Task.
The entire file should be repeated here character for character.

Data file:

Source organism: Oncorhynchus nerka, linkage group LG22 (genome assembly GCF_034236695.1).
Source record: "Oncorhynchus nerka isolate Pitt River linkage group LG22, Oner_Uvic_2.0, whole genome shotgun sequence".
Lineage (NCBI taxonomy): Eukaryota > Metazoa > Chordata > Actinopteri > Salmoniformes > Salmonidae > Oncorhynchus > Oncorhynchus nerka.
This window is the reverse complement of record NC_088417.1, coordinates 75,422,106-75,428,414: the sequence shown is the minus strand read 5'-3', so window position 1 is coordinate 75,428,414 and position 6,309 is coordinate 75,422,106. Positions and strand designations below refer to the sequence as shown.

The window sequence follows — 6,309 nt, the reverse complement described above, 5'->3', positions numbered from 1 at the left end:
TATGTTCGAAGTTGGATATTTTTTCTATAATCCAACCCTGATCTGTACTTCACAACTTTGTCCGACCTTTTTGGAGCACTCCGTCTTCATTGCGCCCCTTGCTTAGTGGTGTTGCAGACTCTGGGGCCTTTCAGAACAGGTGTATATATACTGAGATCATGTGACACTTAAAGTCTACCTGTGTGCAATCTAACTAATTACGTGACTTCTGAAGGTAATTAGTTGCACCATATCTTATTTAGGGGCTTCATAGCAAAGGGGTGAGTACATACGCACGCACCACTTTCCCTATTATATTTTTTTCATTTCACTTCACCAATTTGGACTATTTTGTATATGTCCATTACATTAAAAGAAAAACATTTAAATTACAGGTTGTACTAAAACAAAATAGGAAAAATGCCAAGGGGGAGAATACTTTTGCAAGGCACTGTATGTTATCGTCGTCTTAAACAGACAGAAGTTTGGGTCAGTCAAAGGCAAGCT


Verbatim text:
Source organism: Oncorhynchus nerka, linkage group LG22 (genome assembly GCF_034236695.1).
Source record: "Oncorhynchus nerka isolate Pitt River linkage group LG22, Oner_Uvic_2.0, whole genome shotgun sequence".
Lineage (NCBI taxonomy): Eukaryota > Metazoa > Chordata > Actinopteri > Salmoniformes > Salmonidae > Oncorhynchus > Oncorhynchus nerka.
This window is the reverse complement of record NC_088417.1, coordinates 75,422,106-75,428,414: the sequence shown is the minus strand read 5'-3', so window position 1 is coordinate 75,428,414 and position 6,309 is coordinate 75,422,106. Positions and strand designations below refer to the sequence as shown.

The window sequence follows — 6,309 nt, the reverse complement described above, 5'->3', positions numbered from 1 at the left end:
TATGTTCGAAGTTGGATATTTTTTCTATAATCCAACCCTGATCTGTACTTCACAACTTTGTCCGACCTTTTTGGAGCACTCCGTCTTCATTGCGCCCCTTGCTTAGTGGTGTTGCAGACTCTGGGGCCTTTCAGAACAGGTGTATATATACTGAGATCATGTGACACTTAAAGTCTACCTGTGTGCAATCTAACTAATTACGTGACTTCTGAAGGTAATTAGTTGCACCATATCTTATTTAGGGGCTTCATAGCAAAGGGGTGAGTACATACGCACGCACCACTTTCCCTATTATATTTTTTTCATTTCACTTCACCAATTTGGACTATTTTGTATATGTCCATTACATTAAAAGAAAAACATTTAAATTACAGGTTGTACTAAAACAAAATAGGAAAAATGCCAAGGGGGAGAATACTTTTGCAAGGCACTGTATGTTATCGTCGTCTTAAACAGACAGAAGTTTGGGTCAGTCAAAGGCAAGCT